British police say they have arrested three more people in connection with the investigation into Monday's deadly bombing after a concert in Manchester.
A statement Wednesday from Greater Manchester Police said only that the arrests came after officers executed warrants in South Manchester. There was no information about how the three men, or a fourth man arrested Tuesday who was only identified only as a 23-year-old, might be involved in the attack.
British interior minister Amber Rudd said Wednesday the suicide bomber, who has been identified as 22-year-old Salman Abedi, was "known" by British intelligence services before the bombing.
She also told the BBC that "it seems likely, possible, that he wasn't doing this on his own."
Investigators have been working since Monday's attack to determine if the bomber was part of a wider group.
Mark Rowley, who heads the National Counter Terrorism Policing, described the investigation late Tuesday as "making good progress" and following a number of leads. But he said authorities cannot yet say if the Abedi acted alone.
His comments came after a panel that sets the country's terrorism alert level raised it to critical, or the highest step, signaling that another attack was highly likely and could be imminent.
The change is most visible in the deployment of soldiers to help guard certain areas, including major events such as concerts and football matches, in order to free up police officers.
The blast at the conclusion of a concert by American pop star Ariana Grande at Manchester Arena killed 22 people and wounded 59 others. The attacker also died at the site.
Islamic State is claiming it was behind the attack, but neither British nor U.S. intelligence have confirmed that.
Bomber likely traveled to Syria
French Interior Minister Gerard Collomb told BFM television on Wednesday that British and French intelligence have information that Abedi had likely traveled to Syria.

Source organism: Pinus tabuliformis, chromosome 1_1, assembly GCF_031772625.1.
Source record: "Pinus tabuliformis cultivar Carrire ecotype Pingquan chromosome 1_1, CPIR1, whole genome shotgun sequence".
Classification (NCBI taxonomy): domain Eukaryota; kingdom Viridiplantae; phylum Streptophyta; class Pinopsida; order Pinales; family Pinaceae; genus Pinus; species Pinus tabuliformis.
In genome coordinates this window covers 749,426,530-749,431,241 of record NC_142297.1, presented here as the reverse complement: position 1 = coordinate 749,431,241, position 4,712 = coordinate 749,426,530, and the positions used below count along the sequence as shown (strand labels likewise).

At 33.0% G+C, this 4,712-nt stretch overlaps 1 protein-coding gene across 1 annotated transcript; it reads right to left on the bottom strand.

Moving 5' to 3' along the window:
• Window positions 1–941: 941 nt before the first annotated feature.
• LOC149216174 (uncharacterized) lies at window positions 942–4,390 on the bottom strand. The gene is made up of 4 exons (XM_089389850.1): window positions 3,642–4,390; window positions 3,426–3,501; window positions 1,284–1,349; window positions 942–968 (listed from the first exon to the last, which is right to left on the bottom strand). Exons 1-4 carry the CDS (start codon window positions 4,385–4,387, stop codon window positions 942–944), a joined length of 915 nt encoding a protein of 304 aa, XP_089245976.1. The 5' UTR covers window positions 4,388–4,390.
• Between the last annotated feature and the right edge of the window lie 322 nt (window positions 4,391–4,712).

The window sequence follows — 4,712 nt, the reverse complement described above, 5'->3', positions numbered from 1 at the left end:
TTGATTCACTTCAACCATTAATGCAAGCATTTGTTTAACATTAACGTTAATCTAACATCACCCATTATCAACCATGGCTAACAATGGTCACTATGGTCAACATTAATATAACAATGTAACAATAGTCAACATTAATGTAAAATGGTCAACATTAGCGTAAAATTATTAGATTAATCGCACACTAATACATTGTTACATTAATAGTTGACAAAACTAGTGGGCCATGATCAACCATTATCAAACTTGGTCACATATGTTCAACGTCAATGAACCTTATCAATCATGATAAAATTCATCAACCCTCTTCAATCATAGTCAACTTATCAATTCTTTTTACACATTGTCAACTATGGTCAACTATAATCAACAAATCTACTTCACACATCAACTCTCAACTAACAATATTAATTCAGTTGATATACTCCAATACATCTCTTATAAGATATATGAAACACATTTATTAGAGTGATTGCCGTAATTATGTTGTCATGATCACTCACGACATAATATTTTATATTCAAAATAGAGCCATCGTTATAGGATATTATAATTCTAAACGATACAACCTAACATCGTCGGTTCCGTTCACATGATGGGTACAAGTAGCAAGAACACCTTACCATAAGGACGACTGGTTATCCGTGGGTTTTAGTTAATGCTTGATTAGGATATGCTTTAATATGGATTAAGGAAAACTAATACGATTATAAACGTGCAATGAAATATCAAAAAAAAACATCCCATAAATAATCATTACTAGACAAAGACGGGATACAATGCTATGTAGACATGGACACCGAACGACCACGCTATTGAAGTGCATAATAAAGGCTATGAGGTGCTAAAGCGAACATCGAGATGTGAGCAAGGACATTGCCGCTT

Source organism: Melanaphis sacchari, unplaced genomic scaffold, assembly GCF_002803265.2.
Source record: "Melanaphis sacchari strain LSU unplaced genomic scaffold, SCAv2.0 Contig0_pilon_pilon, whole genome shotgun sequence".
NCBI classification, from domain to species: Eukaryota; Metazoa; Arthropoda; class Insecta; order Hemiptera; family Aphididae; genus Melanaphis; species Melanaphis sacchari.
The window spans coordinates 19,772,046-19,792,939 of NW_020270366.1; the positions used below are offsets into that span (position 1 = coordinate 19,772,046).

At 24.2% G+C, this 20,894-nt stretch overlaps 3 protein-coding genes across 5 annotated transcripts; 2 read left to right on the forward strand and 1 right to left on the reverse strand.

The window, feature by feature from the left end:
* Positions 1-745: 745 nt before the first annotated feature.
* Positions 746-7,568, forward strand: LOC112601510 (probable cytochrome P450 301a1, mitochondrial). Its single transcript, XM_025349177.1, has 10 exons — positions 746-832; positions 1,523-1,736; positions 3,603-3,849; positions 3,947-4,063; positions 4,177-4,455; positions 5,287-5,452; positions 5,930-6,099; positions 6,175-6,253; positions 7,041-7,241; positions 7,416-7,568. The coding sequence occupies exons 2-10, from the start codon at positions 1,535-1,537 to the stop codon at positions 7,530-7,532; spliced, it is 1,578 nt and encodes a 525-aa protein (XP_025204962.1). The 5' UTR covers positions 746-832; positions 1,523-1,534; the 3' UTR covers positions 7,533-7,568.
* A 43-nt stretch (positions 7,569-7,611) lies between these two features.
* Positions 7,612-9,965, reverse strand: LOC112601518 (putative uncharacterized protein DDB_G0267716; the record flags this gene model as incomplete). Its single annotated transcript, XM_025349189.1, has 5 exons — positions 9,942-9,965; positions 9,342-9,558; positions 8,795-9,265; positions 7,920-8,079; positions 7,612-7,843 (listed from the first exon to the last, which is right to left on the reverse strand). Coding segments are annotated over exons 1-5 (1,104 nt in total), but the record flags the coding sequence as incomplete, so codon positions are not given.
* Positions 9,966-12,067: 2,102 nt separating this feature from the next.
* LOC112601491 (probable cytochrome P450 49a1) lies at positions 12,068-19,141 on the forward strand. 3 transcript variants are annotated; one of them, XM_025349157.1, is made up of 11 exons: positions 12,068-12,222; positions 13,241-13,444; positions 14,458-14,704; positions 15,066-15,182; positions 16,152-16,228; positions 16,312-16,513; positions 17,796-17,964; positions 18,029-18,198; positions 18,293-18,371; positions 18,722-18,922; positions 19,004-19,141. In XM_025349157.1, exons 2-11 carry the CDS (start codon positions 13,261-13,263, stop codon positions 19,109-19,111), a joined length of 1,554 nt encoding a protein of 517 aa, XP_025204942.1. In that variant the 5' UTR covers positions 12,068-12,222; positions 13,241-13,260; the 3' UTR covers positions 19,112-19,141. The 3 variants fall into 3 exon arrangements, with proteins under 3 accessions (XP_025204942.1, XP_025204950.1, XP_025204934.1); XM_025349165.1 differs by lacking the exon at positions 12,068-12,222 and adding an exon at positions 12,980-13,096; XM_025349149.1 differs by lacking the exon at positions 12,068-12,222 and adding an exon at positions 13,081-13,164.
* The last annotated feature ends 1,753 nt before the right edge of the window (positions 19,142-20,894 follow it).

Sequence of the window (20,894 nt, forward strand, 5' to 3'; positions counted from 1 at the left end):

British Prime Minister Theresa May said in an address to the nation late Tuesday that authorities will do everything possible to protect the public and asked people to remain vigilant.
"I do not want the public to feel unduly alarmed. We have faced a serious terrorist threat in our country for many years," May said.
Earlier in the day, she spoke more directly about the attack itself, saying the bomber chose the "time and place to cause maximum carnage and to kill and injure indiscriminately."
Many of the victims were young girls, with the youngest identified so far being just 8 years old.
Grande wrote on Twitter that she is, "Broken. From the bottom of my heart, I am so, so sorry. I don't have words."
broken. from the bottom of my heart, i am so so sorry. i don%27t have words.— Ariana Grande (@ArianaGrande) May 23, 2017
In Photos: Manchester suicide bombingView full gallery
Video from the arena showed the joy in the audience at the end of the concert turning to confusion and then to panic and a scramble to get out of the building as the realization of what just happened spread.
Witness say they saw blood covered bodies on the floor while others, badly wounded, staggered toward the exits of the building.
The scene outside the concert hall was also chaotic, with traffic snarled and parents rushing to the scene.
Moment of silence
Britain's Queen Elizabeth held a moment of silence at a garden party at Buckingham Palace. French President Emmanuel Macron signed a condolence book at the British embassy in Paris. German Chancellor Angela Merkel said the attack only strengthens Germany's resolve to work with the British.
The U.N. Security Council also condemned the bombing.
U.S. President Donald Trump, visiting Bethlehem in the West Bank, called those responsible for the blast "evil losers in life."
"I won't call them monsters because they would like that term; they would think that's a great name," Trump said. "I will call them from now on losers, because that's what they are."
He added, "We cannot stand a moment longer for the slaughter of innocent people."
WATCH: Henry Ridgwell reports from Manchester